Bat Conservation Ireland was officially launched at Avondale House, Rathdrum, in June 2004 by Dr Kate McAney and Brian Keeley. In 2004, Bat Conservation Ireland took on its first project role in administering the Car-Based Bat Monitoring Scheme which was, in that year, funded jointly by The Heritage Council and National Parks and Wildlife Service (NPWS). Since 2004, in addition to managing the Car-Based Bat Monitoring Scheme, BCIreland also carried out pilot monitoring projects for Daubenton’s bats and brown long-eared bats, each of which were developed into national monitoring schemes for these species. In 2013 BCIreland was successful in its tender to manage the Lesser Horseshoe Bat Monitoring Scheme. Between these four schemes, BCIreland now monitors a total of six of Ireland’s nine resident bat species.
BCIreland sought and received funding for the development of a MySQL internet-based database in 2004 which is modelled on the NBN gateway (UK) and compatible with Recorder 6. The database was developed specifically for bat records and to allow individuals with specific permissions to input data remotely. The database was further modified in following years, in consultation with the NPWS. The database has been populated with bat records from Ireland’s leading bat consultants, as well as all the data from bat monitoring schemes managed by BCIreland. By December 2010 over 17,000 records had been entered to the database.
The BATLAS 2010 all-island survey was conducted during two field season (2008 and 2009) to ascertain the distribution of four targeted bat species: common pipistrelle, soprano pipistrelle, Daubenton’s bat and Leisler’s bat. A systematic survey of 10km squares across the island mapped the distribution of the four species and collected data on the remaining bat species, where recorded.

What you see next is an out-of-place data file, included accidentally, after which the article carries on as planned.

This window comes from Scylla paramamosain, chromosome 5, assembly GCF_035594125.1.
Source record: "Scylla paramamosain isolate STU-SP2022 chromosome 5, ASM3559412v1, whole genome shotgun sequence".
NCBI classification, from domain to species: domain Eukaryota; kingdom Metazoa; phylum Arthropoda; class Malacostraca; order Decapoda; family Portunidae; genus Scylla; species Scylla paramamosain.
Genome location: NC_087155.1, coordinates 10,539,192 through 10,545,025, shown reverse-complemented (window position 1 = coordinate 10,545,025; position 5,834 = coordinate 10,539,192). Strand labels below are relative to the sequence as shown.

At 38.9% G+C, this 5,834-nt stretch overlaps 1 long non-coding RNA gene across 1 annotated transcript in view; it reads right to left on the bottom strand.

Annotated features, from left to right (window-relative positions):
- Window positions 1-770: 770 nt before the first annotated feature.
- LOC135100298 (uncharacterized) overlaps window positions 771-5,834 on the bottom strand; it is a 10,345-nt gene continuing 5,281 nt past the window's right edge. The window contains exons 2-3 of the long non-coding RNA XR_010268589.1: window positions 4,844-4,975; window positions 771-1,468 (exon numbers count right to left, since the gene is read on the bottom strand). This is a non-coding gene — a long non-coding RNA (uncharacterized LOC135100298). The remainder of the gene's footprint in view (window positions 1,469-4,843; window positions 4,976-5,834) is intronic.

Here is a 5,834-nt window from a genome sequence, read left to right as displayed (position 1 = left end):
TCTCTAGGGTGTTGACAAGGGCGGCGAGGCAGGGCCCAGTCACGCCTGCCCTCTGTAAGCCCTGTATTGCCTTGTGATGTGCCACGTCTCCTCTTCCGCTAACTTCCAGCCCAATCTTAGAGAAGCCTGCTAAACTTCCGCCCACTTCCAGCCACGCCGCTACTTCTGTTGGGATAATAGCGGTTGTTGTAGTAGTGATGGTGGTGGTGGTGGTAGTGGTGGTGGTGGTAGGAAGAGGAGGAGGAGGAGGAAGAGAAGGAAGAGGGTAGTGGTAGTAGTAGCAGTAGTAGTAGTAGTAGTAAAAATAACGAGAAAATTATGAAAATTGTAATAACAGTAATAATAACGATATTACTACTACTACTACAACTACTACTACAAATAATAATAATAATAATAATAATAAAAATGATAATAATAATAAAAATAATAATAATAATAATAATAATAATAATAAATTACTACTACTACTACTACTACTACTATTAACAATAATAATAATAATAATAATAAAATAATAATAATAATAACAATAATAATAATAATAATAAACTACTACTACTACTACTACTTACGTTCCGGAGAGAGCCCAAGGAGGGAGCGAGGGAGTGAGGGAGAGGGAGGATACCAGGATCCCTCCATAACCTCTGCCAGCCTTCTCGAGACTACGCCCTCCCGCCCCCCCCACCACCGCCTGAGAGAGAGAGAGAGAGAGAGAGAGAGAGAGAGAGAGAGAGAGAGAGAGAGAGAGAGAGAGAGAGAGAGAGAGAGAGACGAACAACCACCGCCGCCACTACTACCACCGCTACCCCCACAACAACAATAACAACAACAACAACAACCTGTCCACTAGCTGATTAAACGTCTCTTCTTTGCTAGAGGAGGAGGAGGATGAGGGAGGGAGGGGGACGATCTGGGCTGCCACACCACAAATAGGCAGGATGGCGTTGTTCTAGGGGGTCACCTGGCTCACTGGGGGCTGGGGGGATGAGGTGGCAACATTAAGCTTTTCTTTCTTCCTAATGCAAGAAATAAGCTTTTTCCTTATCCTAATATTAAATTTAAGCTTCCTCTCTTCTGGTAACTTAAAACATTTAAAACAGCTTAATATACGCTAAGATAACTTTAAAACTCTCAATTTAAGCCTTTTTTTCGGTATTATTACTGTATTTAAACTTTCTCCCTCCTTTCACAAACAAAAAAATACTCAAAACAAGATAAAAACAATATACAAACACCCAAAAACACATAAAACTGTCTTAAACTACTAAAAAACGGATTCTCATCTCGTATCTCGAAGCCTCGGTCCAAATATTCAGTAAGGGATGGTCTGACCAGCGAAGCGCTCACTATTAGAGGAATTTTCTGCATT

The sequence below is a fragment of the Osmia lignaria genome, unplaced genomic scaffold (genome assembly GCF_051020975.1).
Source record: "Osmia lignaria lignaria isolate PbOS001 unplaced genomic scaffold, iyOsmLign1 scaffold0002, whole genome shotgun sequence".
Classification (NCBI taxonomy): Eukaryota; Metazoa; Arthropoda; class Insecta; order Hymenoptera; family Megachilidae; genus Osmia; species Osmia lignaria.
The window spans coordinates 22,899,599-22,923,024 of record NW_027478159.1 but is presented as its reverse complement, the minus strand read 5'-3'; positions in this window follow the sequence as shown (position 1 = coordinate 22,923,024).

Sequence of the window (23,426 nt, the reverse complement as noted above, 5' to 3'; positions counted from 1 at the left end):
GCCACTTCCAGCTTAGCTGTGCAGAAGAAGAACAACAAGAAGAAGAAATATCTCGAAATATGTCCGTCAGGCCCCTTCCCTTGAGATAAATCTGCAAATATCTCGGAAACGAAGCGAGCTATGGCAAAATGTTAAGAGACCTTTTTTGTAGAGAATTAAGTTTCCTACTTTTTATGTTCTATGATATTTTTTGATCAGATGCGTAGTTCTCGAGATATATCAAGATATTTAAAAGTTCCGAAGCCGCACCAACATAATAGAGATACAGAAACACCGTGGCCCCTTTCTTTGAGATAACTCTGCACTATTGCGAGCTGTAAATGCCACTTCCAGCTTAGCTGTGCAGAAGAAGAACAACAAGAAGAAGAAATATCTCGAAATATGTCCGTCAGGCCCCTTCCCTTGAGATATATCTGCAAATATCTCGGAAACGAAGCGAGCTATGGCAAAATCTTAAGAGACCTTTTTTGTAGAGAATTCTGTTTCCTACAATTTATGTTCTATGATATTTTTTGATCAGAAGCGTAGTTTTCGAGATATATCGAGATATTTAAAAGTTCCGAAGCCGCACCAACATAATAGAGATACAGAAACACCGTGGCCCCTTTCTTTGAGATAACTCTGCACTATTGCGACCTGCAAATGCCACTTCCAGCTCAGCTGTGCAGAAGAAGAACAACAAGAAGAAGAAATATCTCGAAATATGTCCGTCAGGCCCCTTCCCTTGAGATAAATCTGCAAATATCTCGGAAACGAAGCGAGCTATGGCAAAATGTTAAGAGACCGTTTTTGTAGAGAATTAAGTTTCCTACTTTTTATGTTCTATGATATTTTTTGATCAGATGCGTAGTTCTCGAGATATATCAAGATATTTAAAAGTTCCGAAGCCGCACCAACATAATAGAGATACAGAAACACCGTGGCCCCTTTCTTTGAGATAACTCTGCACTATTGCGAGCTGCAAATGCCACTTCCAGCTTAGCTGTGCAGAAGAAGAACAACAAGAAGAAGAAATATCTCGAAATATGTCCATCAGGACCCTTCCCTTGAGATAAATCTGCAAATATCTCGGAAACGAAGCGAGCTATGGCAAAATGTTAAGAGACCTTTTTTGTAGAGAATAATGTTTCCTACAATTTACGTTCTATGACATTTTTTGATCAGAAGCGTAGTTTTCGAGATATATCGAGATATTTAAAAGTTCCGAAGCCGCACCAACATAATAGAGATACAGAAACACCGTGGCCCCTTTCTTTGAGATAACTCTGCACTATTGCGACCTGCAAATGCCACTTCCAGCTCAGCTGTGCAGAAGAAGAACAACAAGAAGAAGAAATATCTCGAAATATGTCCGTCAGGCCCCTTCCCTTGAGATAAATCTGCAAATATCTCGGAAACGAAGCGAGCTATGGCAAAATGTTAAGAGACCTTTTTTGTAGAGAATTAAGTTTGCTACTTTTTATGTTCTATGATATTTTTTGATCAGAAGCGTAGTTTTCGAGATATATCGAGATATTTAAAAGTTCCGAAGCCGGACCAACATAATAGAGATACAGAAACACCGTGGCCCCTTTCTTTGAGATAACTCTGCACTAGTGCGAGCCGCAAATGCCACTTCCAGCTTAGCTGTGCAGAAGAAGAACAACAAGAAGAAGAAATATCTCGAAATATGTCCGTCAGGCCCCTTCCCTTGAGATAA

In 2011 BCIreland commissioned the Centre for Irish Bat Research (CIBR) to investigate the landscape conservation needs of Irish bat species. This project, using Bat Conservation Ireland’s existing database of records (2000-2009) including the data from two of the monitoring schemes, analysed habitat and landscape associations and identified the geographical areas that are suitable for individual species. The associations that result in these patterns were summarized.
In 2013 BCIreland launched a set of guidelines for carrying out surveys for bats at proposed windfarms, following extensive consultation with stakeholders in the wind energy industry. Also in 2013 BCIreland set in motion the steps necessary to sign up to the Governance Code for Charities.
In 2014 BCIreland published its first book, co-authored by Niamh Roche, Tina Aughney, Ferdia Marnell and Mathieu Lundy Irish Bats in the 21st Century. This book synthesises much of the data collected for the past 10-15 years by bat workers across Ireland and gives a detailed breakdown of all bat species that have been recorded here to date.
In 2021 Bat Conservation Ireland, in partnership with the National Biodiversity and Data Centre published the first field bat identification guide in book format – Identification Guide to Irish Bats. The production of this book was possible with the kind support of funding received from The Community Foundation for Ireland.